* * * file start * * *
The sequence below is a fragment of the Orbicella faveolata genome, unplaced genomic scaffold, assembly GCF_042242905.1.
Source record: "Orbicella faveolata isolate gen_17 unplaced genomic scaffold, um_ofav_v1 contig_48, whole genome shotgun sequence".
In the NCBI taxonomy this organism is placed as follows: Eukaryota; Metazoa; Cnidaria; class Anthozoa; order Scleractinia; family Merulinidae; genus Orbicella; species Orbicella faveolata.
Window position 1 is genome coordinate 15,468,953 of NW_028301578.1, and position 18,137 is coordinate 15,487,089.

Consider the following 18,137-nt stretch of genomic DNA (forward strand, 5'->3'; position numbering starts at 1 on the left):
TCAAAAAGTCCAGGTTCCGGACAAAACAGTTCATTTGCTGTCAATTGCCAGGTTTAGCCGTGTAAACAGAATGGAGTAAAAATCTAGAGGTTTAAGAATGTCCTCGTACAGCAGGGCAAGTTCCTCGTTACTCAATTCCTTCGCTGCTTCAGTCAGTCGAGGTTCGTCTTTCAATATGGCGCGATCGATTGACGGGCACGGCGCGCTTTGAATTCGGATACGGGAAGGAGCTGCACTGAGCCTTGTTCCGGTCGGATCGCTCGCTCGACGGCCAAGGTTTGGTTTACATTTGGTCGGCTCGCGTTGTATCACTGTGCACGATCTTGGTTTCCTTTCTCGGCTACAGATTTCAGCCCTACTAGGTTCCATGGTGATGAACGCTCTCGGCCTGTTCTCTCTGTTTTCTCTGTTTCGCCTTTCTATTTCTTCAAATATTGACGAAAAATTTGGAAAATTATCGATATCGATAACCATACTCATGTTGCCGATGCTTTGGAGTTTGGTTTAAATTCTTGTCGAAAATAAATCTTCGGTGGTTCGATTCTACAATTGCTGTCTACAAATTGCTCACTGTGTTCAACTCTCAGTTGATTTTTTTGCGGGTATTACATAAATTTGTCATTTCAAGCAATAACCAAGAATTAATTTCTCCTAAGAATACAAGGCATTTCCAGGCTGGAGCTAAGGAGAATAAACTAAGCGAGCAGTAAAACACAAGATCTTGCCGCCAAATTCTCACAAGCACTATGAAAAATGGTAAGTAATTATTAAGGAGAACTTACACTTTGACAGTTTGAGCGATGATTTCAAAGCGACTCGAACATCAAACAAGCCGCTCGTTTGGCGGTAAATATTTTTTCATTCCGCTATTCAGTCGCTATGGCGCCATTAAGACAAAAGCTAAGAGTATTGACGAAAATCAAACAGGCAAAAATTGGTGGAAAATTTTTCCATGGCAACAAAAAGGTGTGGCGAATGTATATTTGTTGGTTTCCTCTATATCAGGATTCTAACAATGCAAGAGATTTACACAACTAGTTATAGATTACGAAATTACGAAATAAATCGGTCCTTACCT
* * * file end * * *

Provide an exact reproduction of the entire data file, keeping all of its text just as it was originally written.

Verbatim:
The sequence below is a fragment of the Orbicella faveolata genome, unplaced genomic scaffold, assembly GCF_042242905.1.
Source record: "Orbicella faveolata isolate gen_17 unplaced genomic scaffold, um_ofav_v1 contig_48, whole genome shotgun sequence".
In the NCBI taxonomy this organism is placed as follows: Eukaryota; Metazoa; Cnidaria; class Anthozoa; order Scleractinia; family Merulinidae; genus Orbicella; species Orbicella faveolata.
Window position 1 is genome coordinate 15,468,953 of NW_028301578.1, and position 18,137 is coordinate 15,487,089.

Consider the following 18,137-nt stretch of genomic DNA (forward strand, 5'->3'; position numbering starts at 1 on the left):
TCAAAAAGTCCAGGTTCCGGACAAAACAGTTCATTTGCTGTCAATTGCCAGGTTTAGCCGTGTAAACAGAATGGAGTAAAAATCTAGAGGTTTAAGAATGTCCTCGTACAGCAGGGCAAGTTCCTCGTTACTCAATTCCTTCGCTGCTTCAGTCAGTCGAGGTTCGTCTTTCAATATGGCGCGATCGATTGACGGGCACGGCGCGCTTTGAATTCGGATACGGGAAGGAGCTGCACTGAGCCTTGTTCCGGTCGGATCGCTCGCTCGACGGCCAAGGTTTGGTTTACATTTGGTCGGCTCGCGTTGTATCACTGTGCACGATCTTGGTTTCCTTTCTCGGCTACAGATTTCAGCCCTACTAGGTTCCATGGTGATGAACGCTCTCGGCCTGTTCTCTCTGTTTTCTCTGTTTCGCCTTTCTATTTCTTCAAATATTGACGAAAAATTTGGAAAATTATCGATATCGATAACCATACTCATGTTGCCGATGCTTTGGAGTTTGGTTTAAATTCTTGTCGAAAATAAATCTTCGGTGGTTCGATTCTACAATTGCTGTCTACAAATTGCTCACTGTGTTCAACTCTCAGTTGATTTTTTTGCGGGTATTACATAAATTTGTCATTTCAAGCAATAACCAAGAATTAATTTCTCCTAAGAATACAAGGCATTTCCAGGCTGGAGCTAAGGAGAATAAACTAAGCGAGCAGTAAAACACAAGATCTTGCCGCCAAATTCTCACAAGCACTATGAAAAATGGTAAGTAATTATTAAGGAGAACTTACACTTTGACAGTTTGAGCGATGATTTCAAAGCGACTCGAACATCAAACAAGCCGCTCGTTTGGCGGTAAATATTTTTTCATTCCGCTATTCAGTCGCTATGGCGCCATTAAGACAAAAGCTAAGAGTATTGACGAAAATCAAACAGGCAAAAATTGGTGGAAAATTTTTCCATGGCAACAAAAAGGTGTGGCGAATGTATATTTGTTGGTTTCCTCTATATCAGGATTCTAACAATGCAAGAGATTTACACAACTAGTTATAGATTACGAAATTACGAAATAAATCGGTCCTTACCT